The answer is from the ground. The Windber Area Authority (WAA) has a series of wells that we pump water out of. The wells produce about 1.2 million gallons per day to serve about 10,000 people.
The Safe Drinking Water Act was passed by Congress in 1974 and has been amended several times since. The most recent amendment was in 1986. This amendment requires the development of more drinking water standards and more technical requirements. In particular, surface water has to be filtered (a filter plant) or taken from the ground via wells which require no filtering - the ground acts as a filter. The WAA was fortunate to find good groundwater in the mountain along Clear Shade Creek so the decision was made to drill wells. The WAA has 7 production wells.
The wells produce high-quality and large-capacity groundwater from an aquifer called the Mauch Chunk/Burgoon aquifer. The aquifer is about 350 feet beneath the surface and a 10-inch hole is drilled into it. Large well pumps are used to pump the water to the surface. Two of the wells are artesian which means water flows to the surface without the aid of a pump.
This aquifer is made up of sandstone in different layers and is very hard. Water travels very slowly through this aquifer and is very old water. A drop of water hitting the surface of the ground takes about 40 years to reach the wells. Water enters the aquifer in what is called the recharge area. This can be very large. Our recharge area is thousands of acres in size. By the way, only one fourth of the water that falls enters the ground, the rest runs off or evaporates.As the water travels through the rock it picks up minerals, such as iron, and calcium. Sometimes this makes the water “hard” which means it takes more soap to clean with. These minerals in the water give the water a distinctive taste and are generally harmless.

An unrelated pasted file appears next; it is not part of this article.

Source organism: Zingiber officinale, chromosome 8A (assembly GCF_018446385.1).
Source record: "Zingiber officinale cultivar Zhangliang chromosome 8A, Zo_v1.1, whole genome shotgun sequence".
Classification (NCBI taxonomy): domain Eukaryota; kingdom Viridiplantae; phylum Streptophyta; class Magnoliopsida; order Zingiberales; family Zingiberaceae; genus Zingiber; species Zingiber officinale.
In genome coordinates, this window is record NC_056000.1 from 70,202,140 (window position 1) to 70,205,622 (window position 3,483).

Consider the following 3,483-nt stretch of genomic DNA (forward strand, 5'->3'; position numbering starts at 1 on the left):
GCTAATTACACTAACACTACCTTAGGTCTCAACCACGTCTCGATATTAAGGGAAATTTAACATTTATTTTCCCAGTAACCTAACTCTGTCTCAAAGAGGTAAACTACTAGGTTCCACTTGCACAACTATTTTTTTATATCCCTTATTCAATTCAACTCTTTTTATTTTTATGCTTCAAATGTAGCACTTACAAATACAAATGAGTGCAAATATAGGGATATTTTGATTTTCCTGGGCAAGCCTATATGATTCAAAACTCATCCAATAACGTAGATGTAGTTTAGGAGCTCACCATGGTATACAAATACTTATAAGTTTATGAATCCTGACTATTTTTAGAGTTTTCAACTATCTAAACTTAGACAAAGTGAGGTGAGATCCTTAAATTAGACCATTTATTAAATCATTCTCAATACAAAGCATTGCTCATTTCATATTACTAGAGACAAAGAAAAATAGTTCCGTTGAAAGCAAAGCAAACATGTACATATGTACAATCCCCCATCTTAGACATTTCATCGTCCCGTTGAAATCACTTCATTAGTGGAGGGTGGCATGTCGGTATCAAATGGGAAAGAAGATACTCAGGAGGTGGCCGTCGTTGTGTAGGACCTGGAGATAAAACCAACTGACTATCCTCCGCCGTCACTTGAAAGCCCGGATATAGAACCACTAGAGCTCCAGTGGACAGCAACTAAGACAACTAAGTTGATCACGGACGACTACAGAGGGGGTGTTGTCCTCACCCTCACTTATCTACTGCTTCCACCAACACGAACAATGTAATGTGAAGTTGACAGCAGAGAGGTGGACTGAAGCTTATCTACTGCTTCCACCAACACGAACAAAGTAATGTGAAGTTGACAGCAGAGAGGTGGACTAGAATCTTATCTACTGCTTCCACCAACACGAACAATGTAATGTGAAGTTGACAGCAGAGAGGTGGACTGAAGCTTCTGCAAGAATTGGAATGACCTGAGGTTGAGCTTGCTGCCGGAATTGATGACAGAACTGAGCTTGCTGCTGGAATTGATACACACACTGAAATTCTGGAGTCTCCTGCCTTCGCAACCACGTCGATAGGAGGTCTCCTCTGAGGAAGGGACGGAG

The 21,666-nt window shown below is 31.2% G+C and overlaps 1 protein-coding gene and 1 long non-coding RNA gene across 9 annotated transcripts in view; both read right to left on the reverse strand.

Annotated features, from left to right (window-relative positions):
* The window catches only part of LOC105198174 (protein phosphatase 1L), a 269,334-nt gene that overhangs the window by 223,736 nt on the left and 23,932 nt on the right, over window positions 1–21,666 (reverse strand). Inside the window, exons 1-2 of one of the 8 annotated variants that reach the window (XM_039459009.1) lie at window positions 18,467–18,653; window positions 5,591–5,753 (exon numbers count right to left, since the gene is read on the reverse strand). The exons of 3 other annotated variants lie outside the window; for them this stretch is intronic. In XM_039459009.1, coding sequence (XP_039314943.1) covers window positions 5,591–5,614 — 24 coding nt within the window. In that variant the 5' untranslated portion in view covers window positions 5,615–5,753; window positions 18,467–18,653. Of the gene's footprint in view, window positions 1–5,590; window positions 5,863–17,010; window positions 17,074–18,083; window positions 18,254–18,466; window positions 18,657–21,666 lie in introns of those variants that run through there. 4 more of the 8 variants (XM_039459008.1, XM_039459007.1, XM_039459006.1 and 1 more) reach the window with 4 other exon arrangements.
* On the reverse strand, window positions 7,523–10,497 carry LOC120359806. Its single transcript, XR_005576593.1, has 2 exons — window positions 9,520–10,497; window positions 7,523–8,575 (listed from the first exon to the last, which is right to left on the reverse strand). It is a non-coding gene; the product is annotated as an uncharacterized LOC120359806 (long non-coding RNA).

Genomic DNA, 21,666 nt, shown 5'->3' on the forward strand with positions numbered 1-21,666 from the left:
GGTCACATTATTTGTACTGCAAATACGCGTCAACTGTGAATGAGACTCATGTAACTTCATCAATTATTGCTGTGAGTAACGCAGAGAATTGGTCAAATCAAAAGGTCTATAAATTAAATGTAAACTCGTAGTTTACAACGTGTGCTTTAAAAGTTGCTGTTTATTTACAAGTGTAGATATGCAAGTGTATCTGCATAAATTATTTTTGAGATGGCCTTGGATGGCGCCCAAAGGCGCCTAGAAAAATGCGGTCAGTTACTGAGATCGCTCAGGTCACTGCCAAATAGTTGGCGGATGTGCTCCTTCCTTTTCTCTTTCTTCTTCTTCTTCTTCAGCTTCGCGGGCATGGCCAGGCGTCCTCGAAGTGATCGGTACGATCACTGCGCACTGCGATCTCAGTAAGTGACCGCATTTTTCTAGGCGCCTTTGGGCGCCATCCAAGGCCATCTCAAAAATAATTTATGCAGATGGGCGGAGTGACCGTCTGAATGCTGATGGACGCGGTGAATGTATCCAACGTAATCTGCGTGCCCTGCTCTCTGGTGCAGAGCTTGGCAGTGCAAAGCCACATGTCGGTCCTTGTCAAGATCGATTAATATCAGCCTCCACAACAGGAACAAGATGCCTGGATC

The water is collected in a large water tank and must be disinfected before it can be consumed. The WAA water treatment plant uses chlorine gas to disinfect the water. Any disease producing organisms are killed by the chlorine and the chlorine remains in the water to ward off any organisms that can be picked up along the way, such as in the pipes. The water is then transported to the consumer via pipes. The pipes range in size from as large as 20 inches to as small as 3/4 inch. Most of the lines are made of cast iron and are buried in the ground to prevent freezing in the winter.
The WAA has approximately 80 miles of pipeline. Some of the water is stored in water tanks near town for reserve and fire fighting.
Everyone can do their part in protecting our water. The first thing is to conserve water. Water in the ground may be free, but getting it to the people’s homes and making sure it is safe costs money - both the WAA’s money and the consumer’s money. Also, water is not limitless. There is only a certain amount of water that can be taken from the ground. There are times when the weather is dry and a drought may occur. This could cause us to put restrictions on the use of the water or even ration it. Protecting the aquifers from damage due to coal mining and gas exploration.
Finally, do your part to keep the ground water or any water from being contaminated. Don’t pollute the water by dumping chemicals, paint, gasoline or motor oil in the water or on the ground. These will eventually find their way to the water and aquifer. One gallon of gasoline can contaminate approximately 750,000 gallons of water.